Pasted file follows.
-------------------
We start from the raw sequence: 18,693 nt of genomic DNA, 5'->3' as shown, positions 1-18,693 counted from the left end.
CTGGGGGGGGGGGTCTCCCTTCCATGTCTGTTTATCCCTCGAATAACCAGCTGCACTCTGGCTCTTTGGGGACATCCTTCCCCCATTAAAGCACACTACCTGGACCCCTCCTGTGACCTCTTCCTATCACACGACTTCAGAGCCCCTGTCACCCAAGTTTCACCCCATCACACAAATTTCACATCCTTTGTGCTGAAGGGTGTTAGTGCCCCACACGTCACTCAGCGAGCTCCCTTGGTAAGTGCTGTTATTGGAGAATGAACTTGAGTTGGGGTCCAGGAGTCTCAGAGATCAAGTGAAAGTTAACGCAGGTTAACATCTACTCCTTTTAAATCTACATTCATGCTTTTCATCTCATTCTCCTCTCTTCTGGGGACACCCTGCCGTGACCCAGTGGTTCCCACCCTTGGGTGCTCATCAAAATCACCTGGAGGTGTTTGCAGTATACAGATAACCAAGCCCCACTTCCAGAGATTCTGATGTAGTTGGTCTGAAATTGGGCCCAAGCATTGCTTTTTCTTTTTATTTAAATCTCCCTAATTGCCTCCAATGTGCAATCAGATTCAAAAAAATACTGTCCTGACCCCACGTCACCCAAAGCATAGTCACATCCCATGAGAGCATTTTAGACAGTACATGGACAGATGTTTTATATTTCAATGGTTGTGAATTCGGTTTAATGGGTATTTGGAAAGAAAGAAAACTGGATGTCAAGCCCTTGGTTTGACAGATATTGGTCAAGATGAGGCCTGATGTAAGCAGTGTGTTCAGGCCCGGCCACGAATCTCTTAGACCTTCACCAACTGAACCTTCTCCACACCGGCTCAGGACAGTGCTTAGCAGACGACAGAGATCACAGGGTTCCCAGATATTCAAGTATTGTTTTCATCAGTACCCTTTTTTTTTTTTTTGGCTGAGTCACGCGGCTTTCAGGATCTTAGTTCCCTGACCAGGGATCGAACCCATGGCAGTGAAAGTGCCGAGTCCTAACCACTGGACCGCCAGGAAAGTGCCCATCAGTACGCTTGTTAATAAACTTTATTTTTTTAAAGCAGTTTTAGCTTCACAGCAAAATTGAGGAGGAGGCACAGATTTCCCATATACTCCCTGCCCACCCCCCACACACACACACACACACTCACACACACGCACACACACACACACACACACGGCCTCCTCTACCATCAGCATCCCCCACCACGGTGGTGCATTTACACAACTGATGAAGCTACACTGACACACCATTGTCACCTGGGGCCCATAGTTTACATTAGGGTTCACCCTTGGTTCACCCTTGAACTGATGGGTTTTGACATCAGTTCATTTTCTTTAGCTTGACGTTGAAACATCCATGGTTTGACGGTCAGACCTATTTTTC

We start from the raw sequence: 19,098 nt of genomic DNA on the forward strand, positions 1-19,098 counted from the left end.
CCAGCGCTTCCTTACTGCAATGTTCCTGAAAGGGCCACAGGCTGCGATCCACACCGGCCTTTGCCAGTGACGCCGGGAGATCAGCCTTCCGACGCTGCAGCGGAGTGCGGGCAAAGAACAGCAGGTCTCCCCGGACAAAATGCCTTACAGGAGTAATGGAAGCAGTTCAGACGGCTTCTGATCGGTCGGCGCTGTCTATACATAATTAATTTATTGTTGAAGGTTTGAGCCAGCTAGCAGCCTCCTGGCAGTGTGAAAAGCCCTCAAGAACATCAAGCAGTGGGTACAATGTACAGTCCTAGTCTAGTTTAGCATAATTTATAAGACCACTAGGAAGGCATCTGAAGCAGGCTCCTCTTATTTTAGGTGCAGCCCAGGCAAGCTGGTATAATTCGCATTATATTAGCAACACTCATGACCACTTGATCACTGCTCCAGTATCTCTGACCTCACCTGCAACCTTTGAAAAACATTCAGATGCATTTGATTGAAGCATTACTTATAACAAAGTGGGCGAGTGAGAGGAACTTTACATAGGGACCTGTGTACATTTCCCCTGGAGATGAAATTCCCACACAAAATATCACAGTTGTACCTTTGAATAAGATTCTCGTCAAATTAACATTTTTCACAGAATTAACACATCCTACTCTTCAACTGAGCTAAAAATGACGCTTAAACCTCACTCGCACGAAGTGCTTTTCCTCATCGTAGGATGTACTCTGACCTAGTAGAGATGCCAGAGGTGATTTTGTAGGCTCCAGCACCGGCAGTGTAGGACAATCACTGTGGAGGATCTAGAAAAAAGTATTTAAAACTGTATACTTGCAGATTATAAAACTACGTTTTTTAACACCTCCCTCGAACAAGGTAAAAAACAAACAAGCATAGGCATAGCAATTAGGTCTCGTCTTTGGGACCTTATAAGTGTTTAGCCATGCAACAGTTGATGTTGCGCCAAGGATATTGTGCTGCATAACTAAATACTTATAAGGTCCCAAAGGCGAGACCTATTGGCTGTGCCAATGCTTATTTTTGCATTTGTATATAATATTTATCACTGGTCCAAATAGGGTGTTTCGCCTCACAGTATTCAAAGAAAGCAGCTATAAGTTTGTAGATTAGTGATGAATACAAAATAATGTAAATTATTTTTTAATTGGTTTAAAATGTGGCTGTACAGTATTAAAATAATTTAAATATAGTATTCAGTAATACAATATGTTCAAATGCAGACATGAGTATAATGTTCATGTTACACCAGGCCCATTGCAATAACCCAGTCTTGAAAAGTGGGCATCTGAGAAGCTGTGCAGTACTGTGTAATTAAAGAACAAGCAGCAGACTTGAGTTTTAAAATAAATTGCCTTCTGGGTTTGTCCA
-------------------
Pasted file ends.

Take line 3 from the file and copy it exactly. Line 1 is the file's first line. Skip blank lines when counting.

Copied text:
We start from the raw sequence: 19,098 nt of genomic DNA on the forward strand, positions 1-19,098 counted from the left end.